BART rumbles back to life, but commuters still feel a bit derailed

Those unfortunate Bay Area residents who didn’t get a post-July Fourth day off did return to the comfort of routine after a week of transit acrobatics that involved buses, carpools with strangers, cabs and ferries (a pretty ride for a pretty price, under crowded conditions).

Still, as workers trickled into the Financial District’s underground Bay Area Rapid Transit station after the heralded 3 p.m. resumption of service, they seemed downtrodden.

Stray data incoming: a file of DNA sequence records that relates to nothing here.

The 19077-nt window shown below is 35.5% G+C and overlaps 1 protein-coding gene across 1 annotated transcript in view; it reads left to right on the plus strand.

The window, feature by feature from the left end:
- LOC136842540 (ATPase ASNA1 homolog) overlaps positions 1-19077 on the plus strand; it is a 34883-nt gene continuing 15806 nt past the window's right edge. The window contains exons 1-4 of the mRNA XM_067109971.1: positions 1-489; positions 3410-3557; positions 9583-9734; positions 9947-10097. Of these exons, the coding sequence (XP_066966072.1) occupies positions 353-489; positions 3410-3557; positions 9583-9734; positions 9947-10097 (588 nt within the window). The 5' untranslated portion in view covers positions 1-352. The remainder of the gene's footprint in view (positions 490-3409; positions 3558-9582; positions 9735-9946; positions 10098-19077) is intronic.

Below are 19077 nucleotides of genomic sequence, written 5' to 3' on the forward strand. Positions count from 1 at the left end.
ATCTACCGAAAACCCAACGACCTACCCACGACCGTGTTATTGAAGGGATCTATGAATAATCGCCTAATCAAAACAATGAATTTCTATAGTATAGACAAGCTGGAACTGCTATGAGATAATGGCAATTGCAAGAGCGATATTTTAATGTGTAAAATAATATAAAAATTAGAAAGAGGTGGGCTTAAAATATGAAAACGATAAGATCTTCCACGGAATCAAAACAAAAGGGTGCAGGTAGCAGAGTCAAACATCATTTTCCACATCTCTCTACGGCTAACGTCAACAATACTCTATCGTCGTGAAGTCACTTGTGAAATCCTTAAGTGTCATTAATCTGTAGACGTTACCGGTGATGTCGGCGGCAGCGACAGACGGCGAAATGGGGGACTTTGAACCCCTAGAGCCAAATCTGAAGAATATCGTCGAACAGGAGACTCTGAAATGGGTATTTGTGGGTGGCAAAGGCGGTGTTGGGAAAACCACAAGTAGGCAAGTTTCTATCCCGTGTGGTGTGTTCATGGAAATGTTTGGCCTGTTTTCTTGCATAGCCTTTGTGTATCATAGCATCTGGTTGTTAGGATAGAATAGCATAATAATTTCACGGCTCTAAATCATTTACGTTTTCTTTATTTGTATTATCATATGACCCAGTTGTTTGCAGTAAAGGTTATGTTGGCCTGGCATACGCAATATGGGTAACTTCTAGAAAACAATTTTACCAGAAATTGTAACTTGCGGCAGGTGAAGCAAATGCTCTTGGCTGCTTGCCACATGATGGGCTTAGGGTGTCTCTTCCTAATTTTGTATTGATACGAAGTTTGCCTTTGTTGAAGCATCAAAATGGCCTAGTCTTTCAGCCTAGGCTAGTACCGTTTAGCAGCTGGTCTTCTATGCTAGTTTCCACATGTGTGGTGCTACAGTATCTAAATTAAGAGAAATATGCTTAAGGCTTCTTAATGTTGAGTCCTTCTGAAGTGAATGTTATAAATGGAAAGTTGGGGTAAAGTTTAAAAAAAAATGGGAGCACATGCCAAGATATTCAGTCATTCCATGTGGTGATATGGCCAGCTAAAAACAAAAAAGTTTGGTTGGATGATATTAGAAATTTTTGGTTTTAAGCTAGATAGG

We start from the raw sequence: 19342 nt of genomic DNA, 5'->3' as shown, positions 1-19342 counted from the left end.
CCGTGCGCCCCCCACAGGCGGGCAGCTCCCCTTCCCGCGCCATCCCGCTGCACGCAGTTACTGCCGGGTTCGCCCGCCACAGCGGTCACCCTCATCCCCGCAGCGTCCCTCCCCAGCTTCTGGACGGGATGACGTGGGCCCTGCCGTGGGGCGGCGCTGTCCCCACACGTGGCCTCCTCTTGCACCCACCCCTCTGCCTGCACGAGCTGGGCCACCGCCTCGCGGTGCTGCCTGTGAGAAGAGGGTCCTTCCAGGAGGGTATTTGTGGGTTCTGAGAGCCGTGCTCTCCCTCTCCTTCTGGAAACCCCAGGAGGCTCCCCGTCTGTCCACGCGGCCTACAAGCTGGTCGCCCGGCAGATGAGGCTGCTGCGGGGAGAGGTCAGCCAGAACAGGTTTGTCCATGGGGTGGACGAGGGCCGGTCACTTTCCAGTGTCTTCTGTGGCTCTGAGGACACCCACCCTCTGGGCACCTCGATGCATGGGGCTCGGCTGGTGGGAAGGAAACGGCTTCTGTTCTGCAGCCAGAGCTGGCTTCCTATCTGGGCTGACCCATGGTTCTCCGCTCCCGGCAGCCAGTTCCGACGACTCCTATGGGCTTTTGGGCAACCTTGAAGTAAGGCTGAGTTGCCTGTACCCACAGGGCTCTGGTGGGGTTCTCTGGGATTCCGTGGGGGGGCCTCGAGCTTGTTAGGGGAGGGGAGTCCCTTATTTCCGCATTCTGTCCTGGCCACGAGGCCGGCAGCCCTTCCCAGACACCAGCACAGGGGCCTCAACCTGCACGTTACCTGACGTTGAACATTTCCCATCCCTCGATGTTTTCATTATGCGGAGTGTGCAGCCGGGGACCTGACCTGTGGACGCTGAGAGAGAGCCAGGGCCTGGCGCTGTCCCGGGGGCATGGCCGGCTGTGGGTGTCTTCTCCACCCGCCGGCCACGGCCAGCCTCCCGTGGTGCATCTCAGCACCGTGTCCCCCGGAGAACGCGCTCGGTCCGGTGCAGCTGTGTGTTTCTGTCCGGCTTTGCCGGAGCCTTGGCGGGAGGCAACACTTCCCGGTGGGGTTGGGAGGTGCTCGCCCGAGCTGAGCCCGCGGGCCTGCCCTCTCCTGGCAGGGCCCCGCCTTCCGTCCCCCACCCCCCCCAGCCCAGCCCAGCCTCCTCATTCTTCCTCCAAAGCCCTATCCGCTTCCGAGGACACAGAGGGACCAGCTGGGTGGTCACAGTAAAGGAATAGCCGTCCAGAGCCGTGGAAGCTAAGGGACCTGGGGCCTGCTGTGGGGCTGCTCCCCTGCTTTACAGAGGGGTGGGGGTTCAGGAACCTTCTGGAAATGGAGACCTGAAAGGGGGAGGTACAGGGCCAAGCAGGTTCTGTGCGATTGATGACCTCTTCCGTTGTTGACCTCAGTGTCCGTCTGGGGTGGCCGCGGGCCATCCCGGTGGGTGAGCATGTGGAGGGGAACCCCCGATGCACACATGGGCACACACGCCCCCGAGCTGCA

“I’m just exhausted and drained,” said Consuelo Lopez, 32, of Oakland, a makeup instructor who sat cross-legged in the Embarcadero station with fellow teacher Keaghlan Ashley, 23, of Alameda, waiting for a train. “It’s the stress of trying to get to work on time, of everyone upset.”

The return to normalcy may be temporary: BART management and its two largest worker unions remain far apart on key issues but agreed to extend the existing contract through Aug. 4 as negotiations continue.

Even so, there

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